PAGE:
In Christ,

Mr. Reel

Godly Friends (Proverbs 27:1-6)

Do you want to make wise choices in your friends? Better still, do you want to be a wise and godly friend to others? Today’s reading in Proverbs gives us a picture of what makes a truly godly friend.

Godly friends are humble before the Lord. Their pride and self-righteousness have been broken by the power of the gospel. They put Jesus and others before themselves. That humility can seen in their lives by their quiet trust in God. They don’t brag about their plans (Proverbs 27:1), and they don’t talk about themselves a lot (27:2). They are not easily angered and they aren’t jealous of others (27:3-4). Instead, godly friends exhibit fruits of the Spirit like patience, self-control, joy, peace, and above all love. Finally, godly friends speak truth to their friends even when it means saying things that they don’t want to hear, like confronting them about their sin (27:5-6). Real friends are more interested in honoring God and doing what’s best for others than in what people might think about them.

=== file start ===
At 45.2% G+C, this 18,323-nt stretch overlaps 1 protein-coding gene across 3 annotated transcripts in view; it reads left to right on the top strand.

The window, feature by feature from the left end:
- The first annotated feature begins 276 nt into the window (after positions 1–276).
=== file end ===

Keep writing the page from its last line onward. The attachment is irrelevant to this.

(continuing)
Humility, gentle love, and honesty – these are the qualities of a godly friend. Are you asking God to develop these character traits in your life as you live for Him? Are you seeking godly friends to share fellowship and encourage you in your walk with Christ? Read the passage below and think about the importance of wise friendship for your life today.

The Text (Proverbs 27:1-6)

1 Do not boast about tomorrow, For you do not know what a day may bring forth.

2 Let another man praise you, and not your own mouth; A stranger, and not your own lips.

3 A stone is heavy and sand is weighty, But a fool’s wrath is heavier than both of them.

4 Wrath is cruel and anger a torrent, But who is able to stand before jealousy?